No city, with the possible exception of Jericho, has suffered such a dramatic collapse as Liverpool. Within 100 years, it has gone from being one of the wealthiest in the world to one of the poorest in Europe. The Second World War, the decline of its port trade and the rise of containerisation all figured in its economic perdition, to say nothing of its wildcat politicians and other wilful saboteurs – even in 1935, the Communist Party were calling the place “an organiser’s graveyard”.
Yet Liverpool’s agony has also been an internal one, witnessed by residents and visitors alike, in the unceasing destruction of its architectural heritage. A bomb-site necropolis long after the Luftwaffe had visited, the city began an extraordinary programme of self-mutilation, starting with the demolition of John Foster’s magnificent Customs House in 1947, despite the fact that its war damage was quite reparable. This story of a disappearing city, which continues to the present day, is chronicled in a superb exhibition of photographs, Triumph, Disaster and Decay, at the milkandsugar gallery.
Laid out in two sections – the first an account of lost Liverpool, the second a report on those buildings under threat – its cumulative effect is at once heartbreaking and deeply shaming. That whole swaths of late-Georgian and early Victorian terraced houses still survived in suburbs such as Toxteth and Everton into the 1960s is almost as startling as the mass clearances that would soon condemn them. The city’s population crashed by half in the next 30 years. Jonathan Brown, in his catalogue essay “Liverpool Betrayed”, interestingly argues that the accepted history – people left because the docks closed – got it the wrong way round. The economy stalled because working people were cast out and marooned in distant housing estates.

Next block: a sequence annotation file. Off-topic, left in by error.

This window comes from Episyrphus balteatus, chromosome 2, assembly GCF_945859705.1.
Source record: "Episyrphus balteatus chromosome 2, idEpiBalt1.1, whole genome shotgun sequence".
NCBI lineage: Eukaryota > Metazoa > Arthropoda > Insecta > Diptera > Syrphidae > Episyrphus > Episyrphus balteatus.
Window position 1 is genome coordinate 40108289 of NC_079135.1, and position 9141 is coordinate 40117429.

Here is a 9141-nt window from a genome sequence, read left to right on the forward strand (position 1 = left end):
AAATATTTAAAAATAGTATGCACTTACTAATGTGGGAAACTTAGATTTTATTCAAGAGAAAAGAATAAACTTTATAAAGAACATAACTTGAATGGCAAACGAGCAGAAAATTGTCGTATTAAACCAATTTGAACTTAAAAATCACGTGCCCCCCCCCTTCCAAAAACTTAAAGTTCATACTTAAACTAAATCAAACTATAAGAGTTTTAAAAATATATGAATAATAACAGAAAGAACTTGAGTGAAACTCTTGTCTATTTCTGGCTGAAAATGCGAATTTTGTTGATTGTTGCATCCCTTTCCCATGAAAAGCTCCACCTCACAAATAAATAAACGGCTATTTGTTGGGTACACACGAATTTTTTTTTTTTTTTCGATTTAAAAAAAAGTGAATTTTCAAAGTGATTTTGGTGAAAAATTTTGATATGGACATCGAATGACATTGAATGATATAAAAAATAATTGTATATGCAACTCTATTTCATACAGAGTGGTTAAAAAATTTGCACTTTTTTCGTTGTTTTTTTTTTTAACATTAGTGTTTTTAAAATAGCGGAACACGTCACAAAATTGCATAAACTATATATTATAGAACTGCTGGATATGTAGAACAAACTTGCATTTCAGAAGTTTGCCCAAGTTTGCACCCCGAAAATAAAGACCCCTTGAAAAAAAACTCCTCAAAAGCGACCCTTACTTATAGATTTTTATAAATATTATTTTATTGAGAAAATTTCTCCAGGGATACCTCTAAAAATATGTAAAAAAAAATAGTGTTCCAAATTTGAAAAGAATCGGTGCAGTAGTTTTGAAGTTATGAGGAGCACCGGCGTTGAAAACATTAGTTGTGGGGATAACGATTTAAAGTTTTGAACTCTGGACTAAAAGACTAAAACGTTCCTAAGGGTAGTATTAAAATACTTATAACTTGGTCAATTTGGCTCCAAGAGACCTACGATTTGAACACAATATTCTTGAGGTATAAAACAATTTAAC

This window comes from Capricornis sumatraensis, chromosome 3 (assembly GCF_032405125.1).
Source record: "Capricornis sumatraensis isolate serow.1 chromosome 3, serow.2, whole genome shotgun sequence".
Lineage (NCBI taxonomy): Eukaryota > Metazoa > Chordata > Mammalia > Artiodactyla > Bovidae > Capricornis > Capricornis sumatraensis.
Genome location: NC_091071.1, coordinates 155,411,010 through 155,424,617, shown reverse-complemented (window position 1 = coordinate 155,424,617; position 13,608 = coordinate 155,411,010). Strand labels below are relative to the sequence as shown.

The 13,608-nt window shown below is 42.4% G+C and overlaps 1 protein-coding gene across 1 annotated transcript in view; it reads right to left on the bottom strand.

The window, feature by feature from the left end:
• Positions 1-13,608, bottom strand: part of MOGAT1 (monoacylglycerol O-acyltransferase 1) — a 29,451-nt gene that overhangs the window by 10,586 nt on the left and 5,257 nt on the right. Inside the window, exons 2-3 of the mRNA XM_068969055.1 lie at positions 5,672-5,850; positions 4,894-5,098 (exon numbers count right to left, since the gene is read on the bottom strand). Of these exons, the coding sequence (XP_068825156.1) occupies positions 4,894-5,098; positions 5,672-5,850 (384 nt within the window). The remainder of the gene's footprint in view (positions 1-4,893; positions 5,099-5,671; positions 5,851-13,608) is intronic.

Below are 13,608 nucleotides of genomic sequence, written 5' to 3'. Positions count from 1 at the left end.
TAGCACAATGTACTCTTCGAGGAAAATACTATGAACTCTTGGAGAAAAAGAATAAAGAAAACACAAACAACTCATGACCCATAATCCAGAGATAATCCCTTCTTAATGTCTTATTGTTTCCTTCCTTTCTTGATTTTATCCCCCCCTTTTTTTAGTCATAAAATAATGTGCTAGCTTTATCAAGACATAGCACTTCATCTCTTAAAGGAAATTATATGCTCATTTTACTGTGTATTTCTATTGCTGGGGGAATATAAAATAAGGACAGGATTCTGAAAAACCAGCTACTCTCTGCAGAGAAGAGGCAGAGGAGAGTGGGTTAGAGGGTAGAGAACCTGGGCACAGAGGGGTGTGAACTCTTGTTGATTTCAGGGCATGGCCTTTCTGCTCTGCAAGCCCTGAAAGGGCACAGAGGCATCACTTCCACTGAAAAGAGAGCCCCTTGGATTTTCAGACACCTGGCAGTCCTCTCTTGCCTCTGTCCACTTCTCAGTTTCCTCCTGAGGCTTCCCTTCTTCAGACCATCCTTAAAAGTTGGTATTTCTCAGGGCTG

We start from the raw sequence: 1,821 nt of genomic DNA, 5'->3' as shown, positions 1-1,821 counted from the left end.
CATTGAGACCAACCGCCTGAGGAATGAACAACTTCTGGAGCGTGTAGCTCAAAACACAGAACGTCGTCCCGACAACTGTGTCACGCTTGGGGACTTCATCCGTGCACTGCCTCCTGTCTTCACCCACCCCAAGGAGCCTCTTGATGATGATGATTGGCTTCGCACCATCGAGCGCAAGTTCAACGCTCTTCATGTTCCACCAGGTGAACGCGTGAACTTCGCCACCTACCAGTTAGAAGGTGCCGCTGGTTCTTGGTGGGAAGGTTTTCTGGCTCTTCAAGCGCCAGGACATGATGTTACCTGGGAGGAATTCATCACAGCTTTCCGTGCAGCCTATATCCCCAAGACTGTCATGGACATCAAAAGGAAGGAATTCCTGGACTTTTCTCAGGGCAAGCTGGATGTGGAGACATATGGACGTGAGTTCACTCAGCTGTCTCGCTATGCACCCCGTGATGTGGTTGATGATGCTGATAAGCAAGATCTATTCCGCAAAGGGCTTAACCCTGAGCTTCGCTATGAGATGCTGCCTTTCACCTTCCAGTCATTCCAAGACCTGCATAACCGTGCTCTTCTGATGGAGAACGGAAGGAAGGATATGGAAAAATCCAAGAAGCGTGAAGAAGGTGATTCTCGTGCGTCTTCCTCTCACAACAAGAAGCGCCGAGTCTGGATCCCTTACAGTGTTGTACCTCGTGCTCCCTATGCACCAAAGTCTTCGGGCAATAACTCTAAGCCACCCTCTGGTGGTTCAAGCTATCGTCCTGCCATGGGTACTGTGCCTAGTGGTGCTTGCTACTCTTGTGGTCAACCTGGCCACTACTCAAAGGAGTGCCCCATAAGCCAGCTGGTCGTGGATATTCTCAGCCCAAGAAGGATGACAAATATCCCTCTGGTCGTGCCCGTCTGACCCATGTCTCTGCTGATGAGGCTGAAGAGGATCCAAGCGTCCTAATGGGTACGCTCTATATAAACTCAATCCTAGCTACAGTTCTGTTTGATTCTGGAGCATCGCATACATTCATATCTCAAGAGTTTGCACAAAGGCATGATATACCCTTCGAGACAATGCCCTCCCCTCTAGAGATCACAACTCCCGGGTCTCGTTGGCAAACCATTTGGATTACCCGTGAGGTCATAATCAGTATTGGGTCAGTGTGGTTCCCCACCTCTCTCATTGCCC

Individual records of philistinism and neglect unfold across the gallery walls. Of the 19 churches in Everton described by Nikolaus Pevsner in 1969, only six remain. A photograph of Abercromby Square shows Foster’s church St Catherine’s, demolished in 1966 to make way for the university’s Senate House. More heartbreaking still is the fragment of wrought ironwork from a gallery inside the Old Sailors’ Home, a beautiful neo-Jacobean marvel senselessly destroyed in the 1970s. Canning Place, where it stood, itself no longer exists, swallowed up by the huge (and controversial) Paradise Street shopping centre, Liverpool One. It echoes another outrageous scarring, of elegant old Clayton Square, flattened to make way for another mall in 1986. By whose decree? The answer isn’t always clear, but a combination of rapacious property developers and incompetent councillors have usually done for it.
That legacy of near-criminal negligence seems to have been handed down through the DNA of Liverpool City Council. One might leave this exhibition feeling indignant and deeply depressed, for the disasters of the 1960s are returning, in the shape of the Government-sponsored Pathfinder schemes. Hearteningly, campaigns are being fought against further depredations. Elizabeth Pascoe still battles a road-widening scheme that would destroy 400 perfectly good family houses in and around Edge Lane. Florence Gersten also continues a valiant rearguard against municipal vandalism, having helped to save the Lyceum building in Bold Street back in the 1980s. Save Britain’s Heritage itself deserves immense credit for supporting the fightback, and for mounting this exhibition, splendidly curated by Robert Hradsky.
Why does it matter? Because when you obliterate familiar buildings and street patterns, you cut people off from a sense of belonging. The writer Iain Sinclair recently described landscape as a “refracted autobiography”. If we keep losing that landscape, we lose our sense of self. It’s a bitter lesson that Liverpool, even after the infamy it has endured, still seems reluctant to learn.
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